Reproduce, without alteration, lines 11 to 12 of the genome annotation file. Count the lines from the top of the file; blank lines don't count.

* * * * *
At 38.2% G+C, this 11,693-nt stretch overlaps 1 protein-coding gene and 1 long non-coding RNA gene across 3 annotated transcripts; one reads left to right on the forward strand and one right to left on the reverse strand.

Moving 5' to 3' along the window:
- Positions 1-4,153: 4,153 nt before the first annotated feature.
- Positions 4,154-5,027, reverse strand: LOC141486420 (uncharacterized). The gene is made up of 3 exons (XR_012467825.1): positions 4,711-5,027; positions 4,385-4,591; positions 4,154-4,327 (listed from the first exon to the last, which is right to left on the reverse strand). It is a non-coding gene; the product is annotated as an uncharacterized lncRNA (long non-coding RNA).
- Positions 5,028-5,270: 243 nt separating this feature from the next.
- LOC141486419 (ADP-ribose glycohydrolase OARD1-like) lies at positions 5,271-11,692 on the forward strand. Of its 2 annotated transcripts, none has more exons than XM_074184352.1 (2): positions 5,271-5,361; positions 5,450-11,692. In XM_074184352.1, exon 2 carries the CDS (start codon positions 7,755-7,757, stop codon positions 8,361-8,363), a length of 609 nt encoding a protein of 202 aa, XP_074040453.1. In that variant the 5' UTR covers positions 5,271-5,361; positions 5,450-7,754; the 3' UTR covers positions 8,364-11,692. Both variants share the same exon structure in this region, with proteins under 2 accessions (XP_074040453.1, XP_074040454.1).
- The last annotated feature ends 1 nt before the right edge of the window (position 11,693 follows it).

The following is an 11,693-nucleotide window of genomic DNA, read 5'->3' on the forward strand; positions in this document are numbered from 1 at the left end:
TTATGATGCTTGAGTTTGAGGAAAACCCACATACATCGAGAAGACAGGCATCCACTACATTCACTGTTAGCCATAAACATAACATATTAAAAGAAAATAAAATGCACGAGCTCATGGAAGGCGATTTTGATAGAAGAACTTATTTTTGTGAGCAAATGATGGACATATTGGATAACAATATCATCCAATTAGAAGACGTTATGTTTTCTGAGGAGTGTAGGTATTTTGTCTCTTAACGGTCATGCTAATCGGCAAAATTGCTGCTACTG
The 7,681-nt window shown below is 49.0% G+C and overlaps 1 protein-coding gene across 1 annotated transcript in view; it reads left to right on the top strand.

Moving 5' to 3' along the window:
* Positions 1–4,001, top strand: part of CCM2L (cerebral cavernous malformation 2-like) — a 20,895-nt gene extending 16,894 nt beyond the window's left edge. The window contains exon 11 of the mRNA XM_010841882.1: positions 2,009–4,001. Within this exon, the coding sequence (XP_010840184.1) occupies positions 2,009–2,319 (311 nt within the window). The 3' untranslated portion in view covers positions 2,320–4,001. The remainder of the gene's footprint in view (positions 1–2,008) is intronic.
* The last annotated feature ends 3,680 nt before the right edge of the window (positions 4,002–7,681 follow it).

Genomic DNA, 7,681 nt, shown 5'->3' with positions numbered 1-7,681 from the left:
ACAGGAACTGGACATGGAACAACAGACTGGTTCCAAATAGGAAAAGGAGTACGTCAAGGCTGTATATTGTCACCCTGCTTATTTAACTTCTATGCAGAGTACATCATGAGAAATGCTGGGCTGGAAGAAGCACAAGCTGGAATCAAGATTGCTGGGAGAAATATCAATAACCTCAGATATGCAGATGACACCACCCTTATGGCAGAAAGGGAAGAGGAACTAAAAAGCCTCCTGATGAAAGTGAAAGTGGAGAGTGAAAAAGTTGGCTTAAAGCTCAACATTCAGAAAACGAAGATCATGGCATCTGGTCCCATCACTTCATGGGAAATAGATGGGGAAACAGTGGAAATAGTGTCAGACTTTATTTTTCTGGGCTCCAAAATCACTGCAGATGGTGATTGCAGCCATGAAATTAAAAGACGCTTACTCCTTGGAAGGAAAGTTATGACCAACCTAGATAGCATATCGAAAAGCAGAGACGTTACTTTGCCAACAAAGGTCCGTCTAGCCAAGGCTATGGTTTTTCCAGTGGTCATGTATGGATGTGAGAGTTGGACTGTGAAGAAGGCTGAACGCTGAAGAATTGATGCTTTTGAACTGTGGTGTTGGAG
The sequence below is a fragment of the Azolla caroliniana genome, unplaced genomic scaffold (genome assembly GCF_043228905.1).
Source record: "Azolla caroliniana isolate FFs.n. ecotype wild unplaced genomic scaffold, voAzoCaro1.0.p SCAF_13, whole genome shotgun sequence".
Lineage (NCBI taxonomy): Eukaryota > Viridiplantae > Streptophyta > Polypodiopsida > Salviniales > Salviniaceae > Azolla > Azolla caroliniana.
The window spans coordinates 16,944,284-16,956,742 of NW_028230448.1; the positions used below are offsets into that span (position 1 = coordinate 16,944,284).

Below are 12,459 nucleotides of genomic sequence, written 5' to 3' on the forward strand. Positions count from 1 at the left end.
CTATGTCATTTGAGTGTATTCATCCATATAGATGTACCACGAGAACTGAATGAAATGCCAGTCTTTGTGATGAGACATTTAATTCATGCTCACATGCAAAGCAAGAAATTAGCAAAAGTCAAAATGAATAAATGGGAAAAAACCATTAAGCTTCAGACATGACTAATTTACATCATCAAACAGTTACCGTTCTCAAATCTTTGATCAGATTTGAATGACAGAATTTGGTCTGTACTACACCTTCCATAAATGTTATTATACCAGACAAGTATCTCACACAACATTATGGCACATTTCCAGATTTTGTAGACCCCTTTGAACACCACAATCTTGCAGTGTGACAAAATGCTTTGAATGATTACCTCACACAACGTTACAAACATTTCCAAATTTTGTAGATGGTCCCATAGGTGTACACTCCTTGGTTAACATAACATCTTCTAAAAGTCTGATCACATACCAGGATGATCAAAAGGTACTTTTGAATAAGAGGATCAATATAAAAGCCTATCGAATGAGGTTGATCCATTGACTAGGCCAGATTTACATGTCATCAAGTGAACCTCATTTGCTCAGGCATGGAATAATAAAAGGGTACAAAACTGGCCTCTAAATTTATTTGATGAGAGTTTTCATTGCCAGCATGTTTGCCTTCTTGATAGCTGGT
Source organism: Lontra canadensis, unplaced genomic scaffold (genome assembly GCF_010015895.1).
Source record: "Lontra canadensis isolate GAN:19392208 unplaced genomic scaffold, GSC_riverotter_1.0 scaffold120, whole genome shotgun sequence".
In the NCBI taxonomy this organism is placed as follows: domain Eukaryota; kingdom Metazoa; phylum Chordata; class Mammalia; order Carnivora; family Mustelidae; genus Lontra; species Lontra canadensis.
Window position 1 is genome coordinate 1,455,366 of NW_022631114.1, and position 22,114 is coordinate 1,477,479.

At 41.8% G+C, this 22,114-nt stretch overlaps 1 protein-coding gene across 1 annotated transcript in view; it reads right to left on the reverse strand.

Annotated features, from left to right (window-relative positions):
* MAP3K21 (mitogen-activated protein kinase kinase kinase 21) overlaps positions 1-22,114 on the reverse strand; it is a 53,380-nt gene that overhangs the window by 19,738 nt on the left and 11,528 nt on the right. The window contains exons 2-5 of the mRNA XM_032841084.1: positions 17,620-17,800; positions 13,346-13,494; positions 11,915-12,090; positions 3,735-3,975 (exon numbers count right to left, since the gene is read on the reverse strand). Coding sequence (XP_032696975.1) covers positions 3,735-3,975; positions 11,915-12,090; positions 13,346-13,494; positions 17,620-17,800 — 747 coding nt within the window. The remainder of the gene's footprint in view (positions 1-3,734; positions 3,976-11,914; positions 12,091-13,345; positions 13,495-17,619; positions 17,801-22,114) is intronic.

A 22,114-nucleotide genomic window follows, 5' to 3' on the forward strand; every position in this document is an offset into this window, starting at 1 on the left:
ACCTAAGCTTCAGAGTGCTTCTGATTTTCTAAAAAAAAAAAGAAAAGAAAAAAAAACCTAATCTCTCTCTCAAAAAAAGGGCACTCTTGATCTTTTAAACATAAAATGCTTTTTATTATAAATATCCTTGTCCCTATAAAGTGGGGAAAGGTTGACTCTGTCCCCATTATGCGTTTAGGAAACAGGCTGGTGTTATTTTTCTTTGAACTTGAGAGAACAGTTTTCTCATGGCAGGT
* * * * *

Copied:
Moving 5' to 3' along the window:
* Positions 1–4,001, top strand: part of CCM2L (cerebral cavernous malformation 2-like) — a 20,895-nt gene extending 16,894 nt beyond the window's left edge. The window contains exon 11 of the mRNA XM_010841882.1: positions 2,009–4,001. Within this exon, the coding sequence (XP_010840184.1) occupies positions 2,009–2,319 (311 nt within the window). The 3' untranslated portion in view covers positions 2,320–4,001. The remainder of the gene's footprint in view (positions 1–2,008) is intronic.